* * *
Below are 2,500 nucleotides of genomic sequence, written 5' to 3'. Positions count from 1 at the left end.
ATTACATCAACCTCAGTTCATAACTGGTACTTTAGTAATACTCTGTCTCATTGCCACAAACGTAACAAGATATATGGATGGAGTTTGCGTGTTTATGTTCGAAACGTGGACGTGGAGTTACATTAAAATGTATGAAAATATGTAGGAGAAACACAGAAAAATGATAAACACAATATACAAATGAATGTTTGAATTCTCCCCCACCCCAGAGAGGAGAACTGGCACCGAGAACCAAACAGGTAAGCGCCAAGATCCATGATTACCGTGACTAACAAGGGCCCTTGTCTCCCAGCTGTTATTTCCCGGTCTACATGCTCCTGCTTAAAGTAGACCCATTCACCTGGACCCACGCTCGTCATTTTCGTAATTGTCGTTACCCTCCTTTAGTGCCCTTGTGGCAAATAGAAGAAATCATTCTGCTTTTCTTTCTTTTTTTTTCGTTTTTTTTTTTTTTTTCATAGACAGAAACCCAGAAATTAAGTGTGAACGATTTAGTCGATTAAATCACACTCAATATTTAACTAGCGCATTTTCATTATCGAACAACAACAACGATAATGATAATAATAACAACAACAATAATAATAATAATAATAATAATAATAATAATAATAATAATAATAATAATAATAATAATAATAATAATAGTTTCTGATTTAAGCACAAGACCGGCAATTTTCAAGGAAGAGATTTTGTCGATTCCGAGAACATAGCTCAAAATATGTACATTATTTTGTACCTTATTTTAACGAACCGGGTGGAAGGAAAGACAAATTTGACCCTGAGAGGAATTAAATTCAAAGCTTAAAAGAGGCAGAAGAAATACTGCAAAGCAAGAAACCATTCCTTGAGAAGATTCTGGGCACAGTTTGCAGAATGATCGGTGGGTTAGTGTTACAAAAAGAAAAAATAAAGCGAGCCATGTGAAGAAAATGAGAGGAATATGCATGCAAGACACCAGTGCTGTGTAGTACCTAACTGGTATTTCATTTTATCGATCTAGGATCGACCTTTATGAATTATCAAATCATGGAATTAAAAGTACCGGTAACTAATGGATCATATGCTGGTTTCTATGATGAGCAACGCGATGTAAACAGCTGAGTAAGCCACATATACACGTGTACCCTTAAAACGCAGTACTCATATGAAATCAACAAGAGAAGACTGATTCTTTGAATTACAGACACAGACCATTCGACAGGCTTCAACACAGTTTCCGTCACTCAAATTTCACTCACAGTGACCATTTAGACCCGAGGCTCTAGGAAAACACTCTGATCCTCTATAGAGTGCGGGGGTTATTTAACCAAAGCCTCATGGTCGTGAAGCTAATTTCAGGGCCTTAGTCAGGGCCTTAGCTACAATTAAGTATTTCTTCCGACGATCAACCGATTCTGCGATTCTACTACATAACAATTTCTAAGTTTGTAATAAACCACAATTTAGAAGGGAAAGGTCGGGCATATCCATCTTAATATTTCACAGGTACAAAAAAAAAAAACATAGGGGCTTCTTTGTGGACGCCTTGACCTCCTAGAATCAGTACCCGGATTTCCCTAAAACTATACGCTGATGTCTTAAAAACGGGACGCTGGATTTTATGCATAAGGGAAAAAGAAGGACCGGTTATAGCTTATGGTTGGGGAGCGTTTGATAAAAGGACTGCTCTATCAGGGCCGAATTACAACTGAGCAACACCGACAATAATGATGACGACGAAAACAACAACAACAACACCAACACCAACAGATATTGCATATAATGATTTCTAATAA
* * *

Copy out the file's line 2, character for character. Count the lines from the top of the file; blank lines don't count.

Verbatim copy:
ATTACATCAACCTCAGTTCATAACTGGTACTTTAGTAATACTCTGTCTCATTGCCACAAACGTAACAAGATATATGGATGGAGTTTGCGTGTTTATGTTCGAAACGTGGACGTGGAGTTACATTAAAATGTATGAAAATATGTAGGAGAAACACAGAAAAATGATAAACACAATATACAAATGAATGTTTGAATTCTCCCCCACCCCAGAGAGGAGAACTGGCACCGAGAACCAAACAGGTAAGCGCCAAGATCCATGATTACCGTGACTAACAAGGGCCCTTGTCTCCCAGCTGTTATTTCCCGGTCTACATGCTCCTGCTTAAAGTAGACCCATTCACCTGGACCCACGCTCGTCATTTTCGTAATTGTCGTTACCCTCCTTTAGTGCCCTTGTGGCAAATAGAAGAAATCATTCTGCTTTTCTTTCTTTTTTTTTCGTTTTTTTTTTTTTTTTCATAGACAGAAACCCAGAAATTAAGTGTGAACGATTTAGTCGATTAAATCACACTCAATATTTAACTAGCGCATTTTCATTATCGAACAACAACAACGATAATGATAATAATAACAACAACAATAATAATAATAATAATAATAATAATAATAATAATAATAATAATAATAATAATAATAATAATAATAATAGTTTCTGATTTAAGCACAAGACCGGCAATTTTCAAGGAAGAGATTTTGTCGATTCCGAGAACATAGCTCAAAATATGTACATTATTTTGTACCTTATTTTAACGAACCGGGTGGAAGGAAAGACAAATTTGACCCTGAGAGGAATTAAATTCAAAGCTTAAAAGAGGCAGAAGAAATACTGCAAAGCAAGAAACCATTCCTTGAGAAGATTCTGGGCACAGTTTGCAGAATGATCGGTGGGTTAGTGTTACAAAAAGAAAAAATAAAGCGAGCCATGTGAAGAAAATGAGAGGAATATGCATGCAAGACACCAGTGCTGTGTAGTACCTAACTGGTATTTCATTTTATCGATCTAGGATCGACCTTTATGAATTATCAAATCATGGAATTAAAAGTACCGGTAACTAATGGATCATATGCTGGTTTCTATGATGAGCAACGCGATGTAAACAGCTGAGTAAGCCACATATACACGTGTACCCTTAAAACGCAGTACTCATATGAAATCAACAAGAGAAGACTGATTCTTTGAATTACAGACACAGACCATTCGACAGGCTTCAACACAGTTTCCGTCACTCAAATTTCACTCACAGTGACCATTTAGACCCGAGGCTCTAGGAAAACACTCTGATCCTCTATAGAGTGCGGGGGTTATTTAACCAAAGCCTCATGGTCGTGAAGCTAATTTCAGGGCCTTAGTCAGGGCCTTAGCTACAATTAAGTATTTCTTCCGACGATCAACCGATTCTGCGATTCTACTACATAACAATTTCTAAGTTTGTAATAAACCACAATTTAGAAGGGAAAGGTCGGGCATATCCATCTTAATATTTCACAGGTACAAAAAAAAAAAACATAGGGGCTTCTTTGTGGACGCCTTGACCTCCTAGAATCAGTACCCGGATTTCCCTAAAACTATACGCTGATGTCTTAAAAACGGGACGCTGGATTTTATGCATAAGGGAAAAAGAAGGACCGGTTATAGCTTATGGTTGGGGAGCGTTTGATAAAAGGACTGCTCTATCAGGGCCGAATTACAACTGAGCAACACCGACAATAATGATGACGACGAAAACAACAACAACAACACCAACACCAACAGATATTGCATATAATGATTTCTAATAA